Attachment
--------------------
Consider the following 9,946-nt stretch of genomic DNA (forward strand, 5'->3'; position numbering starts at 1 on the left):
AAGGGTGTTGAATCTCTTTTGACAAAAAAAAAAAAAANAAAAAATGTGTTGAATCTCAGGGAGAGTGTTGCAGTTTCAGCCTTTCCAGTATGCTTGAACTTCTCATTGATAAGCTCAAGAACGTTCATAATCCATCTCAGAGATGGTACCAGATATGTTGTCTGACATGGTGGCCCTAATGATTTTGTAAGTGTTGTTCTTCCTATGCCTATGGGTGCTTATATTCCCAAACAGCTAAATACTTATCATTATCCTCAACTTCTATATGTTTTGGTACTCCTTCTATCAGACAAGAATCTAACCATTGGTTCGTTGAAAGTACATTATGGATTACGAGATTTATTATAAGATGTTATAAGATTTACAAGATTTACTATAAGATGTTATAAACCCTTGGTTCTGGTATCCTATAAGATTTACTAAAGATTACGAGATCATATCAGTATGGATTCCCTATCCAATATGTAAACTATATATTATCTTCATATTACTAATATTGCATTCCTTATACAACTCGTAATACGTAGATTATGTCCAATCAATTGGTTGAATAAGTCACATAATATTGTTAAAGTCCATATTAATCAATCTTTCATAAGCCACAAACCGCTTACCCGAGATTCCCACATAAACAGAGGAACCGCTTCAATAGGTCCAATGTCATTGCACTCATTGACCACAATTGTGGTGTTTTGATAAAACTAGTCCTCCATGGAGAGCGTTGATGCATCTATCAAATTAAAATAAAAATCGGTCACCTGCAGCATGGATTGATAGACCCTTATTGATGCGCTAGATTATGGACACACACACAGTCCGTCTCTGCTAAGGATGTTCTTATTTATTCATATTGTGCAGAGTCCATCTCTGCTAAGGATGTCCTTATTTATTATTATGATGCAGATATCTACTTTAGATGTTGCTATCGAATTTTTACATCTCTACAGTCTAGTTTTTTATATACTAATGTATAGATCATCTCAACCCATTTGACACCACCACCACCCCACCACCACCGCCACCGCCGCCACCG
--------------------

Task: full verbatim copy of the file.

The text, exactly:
Consider the following 9,946-nt stretch of genomic DNA (forward strand, 5'->3'; position numbering starts at 1 on the left):
AAGGGTGTTGAATCTCTTTTGACAAAAAAAAAAAAAANAAAAAATGTGTTGAATCTCAGGGAGAGTGTTGCAGTTTCAGCCTTTCCAGTATGCTTGAACTTCTCATTGATAAGCTCAAGAACGTTCATAATCCATCTCAGAGATGGTACCAGATATGTTGTCTGACATGGTGGCCCTAATGATTTTGTAAGTGTTGTTCTTCCTATGCCTATGGGTGCTTATATTCCCAAACAGCTAAATACTTATCATTATCCTCAACTTCTATATGTTTTGGTACTCCTTCTATCAGACAAGAATCTAACCATTGGTTCGTTGAAAGTACATTATGGATTACGAGATTTATTATAAGATGTTATAAGATTTACAAGATTTACTATAAGATGTTATAAACCCTTGGTTCTGGTATCCTATAAGATTTACTAAAGATTACGAGATCATATCAGTATGGATTCCCTATCCAATATGTAAACTATATATTATCTTCATATTACTAATATTGCATTCCTTATACAACTCGTAATACGTAGATTATGTCCAATCAATTGGTTGAATAAGTCACATAATATTGTTAAAGTCCATATTAATCAATCTTTCATAAGCCACAAACCGCTTACCCGAGATTCCCACATAAACAGAGGAACCGCTTCAATAGGTCCAATGTCATTGCACTCATTGACCACAATTGTGGTGTTTTGATAAAACTAGTCCTCCATGGAGAGCGTTGATGCATCTATCAAATTAAAATAAAAATCGGTCACCTGCAGCATGGATTGATAGACCCTTATTGATGCGCTAGATTATGGACACACACACAGTCCGTCTCTGCTAAGGATGTTCTTATTTATTCATATTGTGCAGAGTCCATCTCTGCTAAGGATGTCCTTATTTATTATTATGATGCAGATATCTACTTTAGATGTTGCTATCGAATTTTTACATCTCTACAGTCTAGTTTTTTATATACTAATGTATAGATCATCTCAACCCATTTGACACCACCACCACCCCACCACCACCGCCACCGCCGCCACCG